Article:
During Diabetes Week (8-14 July) Wimmera Health Care Group wants people to think about their risk of diabetes.
Wimmera Health Care Group diabetes educator Sophie Ingoldsby said the annual awareness week was a good time for people to learn about the seriousness and prevalence of Type 2 diabetes and she encouraged everyone to check their risk.
Ms Ingoldsby said the incidence of diabetes is on the rise, last year 100,000 Australian’s developed the chronic condition. It is estimated there are 500 000 people nationwide who have Type 2 Diabetes and don’t know it.
"If you are over 40 or have any worrying symptoms make time to see your doctor because health outcomes are improved when signs and symptoms are followed up earlier," Ms Ingoldsby said.
"You can also go to www.diabetesaustralia.com.au/risk-calculator to check your risk of Type 2 Diabetes."
Initial symptoms of diabetes include extreme thirst, frequent urination and fatigue. In Type 2 Diabetes these symptoms may increase slowly and the first time a person realises they have the disease is when they develop complications such as a non-healing wound, heart attack, kidney problems or blindness.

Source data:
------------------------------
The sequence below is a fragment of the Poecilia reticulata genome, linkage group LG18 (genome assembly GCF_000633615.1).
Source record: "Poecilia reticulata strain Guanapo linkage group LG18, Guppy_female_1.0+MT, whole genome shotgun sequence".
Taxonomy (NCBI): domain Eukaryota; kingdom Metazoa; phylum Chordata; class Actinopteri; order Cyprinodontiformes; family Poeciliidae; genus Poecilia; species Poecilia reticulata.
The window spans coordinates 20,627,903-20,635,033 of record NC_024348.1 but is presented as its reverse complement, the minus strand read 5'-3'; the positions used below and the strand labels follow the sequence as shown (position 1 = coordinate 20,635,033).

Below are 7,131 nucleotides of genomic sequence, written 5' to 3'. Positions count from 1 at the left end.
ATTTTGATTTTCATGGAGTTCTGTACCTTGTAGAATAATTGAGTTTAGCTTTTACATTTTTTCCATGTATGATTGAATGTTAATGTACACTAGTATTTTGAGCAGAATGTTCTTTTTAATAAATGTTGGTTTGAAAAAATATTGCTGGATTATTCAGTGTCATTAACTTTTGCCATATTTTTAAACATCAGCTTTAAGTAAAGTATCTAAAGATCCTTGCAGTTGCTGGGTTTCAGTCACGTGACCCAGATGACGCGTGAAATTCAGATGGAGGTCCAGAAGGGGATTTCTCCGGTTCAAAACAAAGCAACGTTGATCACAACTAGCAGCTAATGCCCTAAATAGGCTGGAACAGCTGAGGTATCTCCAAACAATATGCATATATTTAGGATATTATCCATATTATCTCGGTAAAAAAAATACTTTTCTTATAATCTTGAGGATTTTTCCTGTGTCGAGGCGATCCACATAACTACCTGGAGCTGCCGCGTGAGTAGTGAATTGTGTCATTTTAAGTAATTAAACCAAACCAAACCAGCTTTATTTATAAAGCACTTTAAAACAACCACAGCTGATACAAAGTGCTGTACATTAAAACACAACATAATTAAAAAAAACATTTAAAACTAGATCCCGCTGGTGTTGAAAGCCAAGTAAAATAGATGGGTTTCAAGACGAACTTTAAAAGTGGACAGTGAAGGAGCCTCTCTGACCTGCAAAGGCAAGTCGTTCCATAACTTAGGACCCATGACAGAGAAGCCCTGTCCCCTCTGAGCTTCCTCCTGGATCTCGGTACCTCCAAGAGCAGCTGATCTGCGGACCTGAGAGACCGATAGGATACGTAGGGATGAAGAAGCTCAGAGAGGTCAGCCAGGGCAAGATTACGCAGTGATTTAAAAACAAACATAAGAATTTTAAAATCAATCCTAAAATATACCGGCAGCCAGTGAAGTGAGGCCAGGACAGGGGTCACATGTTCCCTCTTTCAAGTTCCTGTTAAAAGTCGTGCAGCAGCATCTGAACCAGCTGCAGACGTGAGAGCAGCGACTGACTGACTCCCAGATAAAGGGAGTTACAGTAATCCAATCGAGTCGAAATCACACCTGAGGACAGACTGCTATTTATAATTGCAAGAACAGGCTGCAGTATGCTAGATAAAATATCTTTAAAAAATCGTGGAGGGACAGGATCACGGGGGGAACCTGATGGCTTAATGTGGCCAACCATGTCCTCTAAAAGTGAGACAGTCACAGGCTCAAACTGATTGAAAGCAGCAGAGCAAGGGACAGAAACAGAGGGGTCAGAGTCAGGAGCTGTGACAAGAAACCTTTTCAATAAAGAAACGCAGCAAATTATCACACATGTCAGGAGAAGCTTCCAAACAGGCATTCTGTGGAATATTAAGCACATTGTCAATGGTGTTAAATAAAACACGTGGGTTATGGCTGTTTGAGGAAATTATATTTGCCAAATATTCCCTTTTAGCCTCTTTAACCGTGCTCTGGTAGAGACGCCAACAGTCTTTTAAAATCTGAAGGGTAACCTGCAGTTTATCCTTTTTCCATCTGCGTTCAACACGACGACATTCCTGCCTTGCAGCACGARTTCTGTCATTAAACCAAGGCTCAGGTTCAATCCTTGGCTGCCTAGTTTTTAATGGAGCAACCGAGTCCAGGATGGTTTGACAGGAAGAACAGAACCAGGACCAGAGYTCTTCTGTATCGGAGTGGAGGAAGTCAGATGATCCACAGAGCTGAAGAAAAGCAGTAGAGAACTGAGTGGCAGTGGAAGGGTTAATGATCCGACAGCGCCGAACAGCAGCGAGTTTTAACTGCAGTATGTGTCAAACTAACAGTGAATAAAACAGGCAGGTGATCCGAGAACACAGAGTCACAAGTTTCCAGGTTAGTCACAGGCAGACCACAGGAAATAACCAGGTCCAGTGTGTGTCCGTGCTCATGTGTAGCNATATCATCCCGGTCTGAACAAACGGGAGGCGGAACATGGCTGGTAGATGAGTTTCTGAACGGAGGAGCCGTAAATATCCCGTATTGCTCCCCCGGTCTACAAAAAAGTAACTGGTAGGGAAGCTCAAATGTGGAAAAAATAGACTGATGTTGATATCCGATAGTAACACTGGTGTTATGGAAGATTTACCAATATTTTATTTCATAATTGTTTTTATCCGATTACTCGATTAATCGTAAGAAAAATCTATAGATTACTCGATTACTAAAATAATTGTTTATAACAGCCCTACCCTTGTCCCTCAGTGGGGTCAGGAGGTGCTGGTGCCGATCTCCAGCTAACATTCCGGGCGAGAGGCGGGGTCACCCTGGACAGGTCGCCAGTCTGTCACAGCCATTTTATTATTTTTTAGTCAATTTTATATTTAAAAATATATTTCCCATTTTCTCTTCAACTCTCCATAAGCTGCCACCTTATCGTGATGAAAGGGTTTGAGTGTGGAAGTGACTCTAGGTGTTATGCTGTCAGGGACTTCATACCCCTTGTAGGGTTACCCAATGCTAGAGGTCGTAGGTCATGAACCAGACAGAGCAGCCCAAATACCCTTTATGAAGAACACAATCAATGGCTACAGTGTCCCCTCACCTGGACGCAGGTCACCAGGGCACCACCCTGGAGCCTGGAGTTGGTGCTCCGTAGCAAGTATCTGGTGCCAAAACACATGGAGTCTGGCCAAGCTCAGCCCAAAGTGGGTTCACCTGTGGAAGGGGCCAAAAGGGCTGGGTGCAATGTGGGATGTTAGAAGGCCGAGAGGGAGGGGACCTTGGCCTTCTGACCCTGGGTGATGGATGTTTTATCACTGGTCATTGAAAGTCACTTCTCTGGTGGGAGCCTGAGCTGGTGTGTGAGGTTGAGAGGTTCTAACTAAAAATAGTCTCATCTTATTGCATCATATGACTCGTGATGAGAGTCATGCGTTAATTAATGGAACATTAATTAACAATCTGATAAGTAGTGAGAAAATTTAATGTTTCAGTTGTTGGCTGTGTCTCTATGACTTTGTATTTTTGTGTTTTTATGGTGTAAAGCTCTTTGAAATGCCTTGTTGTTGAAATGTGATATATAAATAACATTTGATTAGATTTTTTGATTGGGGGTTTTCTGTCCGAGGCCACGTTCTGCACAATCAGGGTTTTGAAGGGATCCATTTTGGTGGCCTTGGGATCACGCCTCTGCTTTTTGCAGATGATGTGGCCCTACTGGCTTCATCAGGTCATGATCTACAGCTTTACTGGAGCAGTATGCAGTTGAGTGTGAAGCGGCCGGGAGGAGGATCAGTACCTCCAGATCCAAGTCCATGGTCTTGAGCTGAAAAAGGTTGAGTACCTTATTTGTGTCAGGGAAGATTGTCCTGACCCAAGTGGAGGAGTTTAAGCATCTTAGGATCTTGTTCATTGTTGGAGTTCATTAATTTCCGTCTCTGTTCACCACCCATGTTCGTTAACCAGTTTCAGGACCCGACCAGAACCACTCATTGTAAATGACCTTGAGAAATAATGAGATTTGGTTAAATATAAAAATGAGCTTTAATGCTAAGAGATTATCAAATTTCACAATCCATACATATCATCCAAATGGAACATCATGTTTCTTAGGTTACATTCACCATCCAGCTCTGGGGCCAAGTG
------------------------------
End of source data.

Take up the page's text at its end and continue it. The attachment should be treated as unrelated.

There are two main types of diabetes, Type 1 and Type 2. Type 1 predominantly is diagnosed in childhood or early adulthood and occurs when the body starts attacking its own insulin producing cells. Type 2 is largely a lifestyle disease related to obesity which gradually worsens over time.
Diabetes Week is also an opportunity to acknowledge those in the Wimmera community, who are living everyday with diabetes.
"There are many young local people with Type 1 Diabetes, which requires insulin injections every day and frequent finger pricks to check blood glucose levels," Ms Ingoldsby said.
"Having to manage diabetes with insulin requires an average of 21 decisions every day.
"There is good news with diabetes research progressing at a rapid rate over the last few years. Blood glucose can now be monitored with sensors giving a continuous readout of glucose levels. This has lessened the need for stinging fingers and increased peace of mind for many."